Review: Gal Metal is an ambitious cacophony
There exist in this world games that have appealing concepts and flawed executions. Gal Metal is one such game. The idea of a rhythm game that focuses on drumming is a good idea. Bandai Namco has a successful series based on that very concept. One that also introduces a storyline and character building could be exciting, but Gal Metal falters when it comes to making everything work together.
Time for a little history lesson! When NASA launched Voyager 1 and 2 in 1977, it included the Golden Records on them. These contained images, songs and sounds to help any lifeforms understand more about Earth. Well, in Gal Metal, aliens known Octoids found Voyager and had their whole planet and civilization as they knew it destroyed by the rock songs therein. They come to our planet for revenge, abducting a young man and young woman to act as their emissaries. In so doing, they put the man’s consciousness in the woman’s body. (Her presence is there, but he has control of the actions.)
Fortunately for these high school students and the planet, the young woman is the president of Kichijoji Metal Girls (K.M.G.), her school’s Metal club, and rock music is the enemy’s major weakness.
Fortunately for these high school students and the planet, the young woman is the president of Kichijoji Metal Girls (K.M.G.), her school’s Metal club, and rock music is the enemy’s major weakness. The four other members of her group, Shiimi, Kia, Erii and Mani, quickly believe the Prez’ explanations of things (minus the reveal of the body-sharing, which the duo omits), and they agree to fight back with night-time concerts against invading alien forces. From here on out, the duo sharing the Prez’s body handle daily life and relationship-building during the day and play music sometimes at night.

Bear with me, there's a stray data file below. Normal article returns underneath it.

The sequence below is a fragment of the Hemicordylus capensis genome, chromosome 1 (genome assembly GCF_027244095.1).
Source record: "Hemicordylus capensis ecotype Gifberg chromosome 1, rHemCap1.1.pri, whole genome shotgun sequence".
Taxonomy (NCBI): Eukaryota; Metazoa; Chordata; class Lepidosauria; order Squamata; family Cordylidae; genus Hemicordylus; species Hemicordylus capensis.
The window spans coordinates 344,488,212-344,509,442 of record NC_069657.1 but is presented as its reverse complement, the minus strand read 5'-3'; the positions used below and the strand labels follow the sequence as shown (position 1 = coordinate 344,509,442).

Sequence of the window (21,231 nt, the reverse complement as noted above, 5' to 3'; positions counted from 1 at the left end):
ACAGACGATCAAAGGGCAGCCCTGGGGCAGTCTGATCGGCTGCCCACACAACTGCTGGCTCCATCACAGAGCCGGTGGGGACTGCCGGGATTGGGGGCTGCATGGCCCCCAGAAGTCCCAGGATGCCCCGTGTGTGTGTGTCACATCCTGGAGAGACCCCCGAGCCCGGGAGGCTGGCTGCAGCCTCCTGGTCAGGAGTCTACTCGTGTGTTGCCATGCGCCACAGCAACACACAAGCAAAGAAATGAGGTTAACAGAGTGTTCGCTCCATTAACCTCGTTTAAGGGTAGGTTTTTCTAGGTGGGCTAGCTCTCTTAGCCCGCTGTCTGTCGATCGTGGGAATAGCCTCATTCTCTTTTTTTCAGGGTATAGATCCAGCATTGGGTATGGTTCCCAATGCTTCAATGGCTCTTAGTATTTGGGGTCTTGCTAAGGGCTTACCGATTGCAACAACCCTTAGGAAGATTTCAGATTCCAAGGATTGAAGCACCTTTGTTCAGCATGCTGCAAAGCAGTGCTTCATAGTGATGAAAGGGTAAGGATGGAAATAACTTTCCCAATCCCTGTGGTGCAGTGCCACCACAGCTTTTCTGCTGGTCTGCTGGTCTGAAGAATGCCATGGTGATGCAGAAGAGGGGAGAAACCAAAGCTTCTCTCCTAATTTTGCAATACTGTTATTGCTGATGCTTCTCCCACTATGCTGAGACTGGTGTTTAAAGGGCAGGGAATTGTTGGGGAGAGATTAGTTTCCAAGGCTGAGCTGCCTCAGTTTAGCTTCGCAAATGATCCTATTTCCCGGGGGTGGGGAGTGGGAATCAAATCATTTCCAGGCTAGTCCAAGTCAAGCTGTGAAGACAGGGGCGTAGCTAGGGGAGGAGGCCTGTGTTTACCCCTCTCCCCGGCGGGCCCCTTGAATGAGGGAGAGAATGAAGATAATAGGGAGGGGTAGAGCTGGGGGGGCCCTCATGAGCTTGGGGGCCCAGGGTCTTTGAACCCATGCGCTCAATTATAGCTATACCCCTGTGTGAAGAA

This gives Gal Metal a sense of balance. Each chapter is framed like an episode of an anime series. The villain for that segment is introduced. You then have a day or two to prepare. Once your stamina or time runs out, whichever comes first, you head into a rock battle against the alien du jour. Ideally, you should spend one or two portions of time learning the “hot” recommended rhythm patterns for the next concert, then spend the rest of the time watching skits with your bandmates or visiting locations in town to boost your characters’ parameters.
Yes, Gal Metal is a life simulation with visual novel elements in disguise! Each day at school, the K.M.G. members will take part in a text message conversation that opens up the opportunity to participate in an event segment with one or more members that will boost your relationship and lead to increased stat gains. Visiting different areas in town will also boost or lower specified stats and relationships if another character is there, with the caveat that stamina decreases. Increasing Morality offers higher scores for accuracy. Kvlt increases the chance of finding a hidden rhythm at a concert. Guts only takes effect in battles where Squidarians are present and will blast ink at a part of your drum kit to keep you from using it. Activity gives you more points for switching up rhythm patterns. Passion applies to all attacks, making enemies less likely to try and hit the band. There is a lot, and you would think there would be an issue with balance.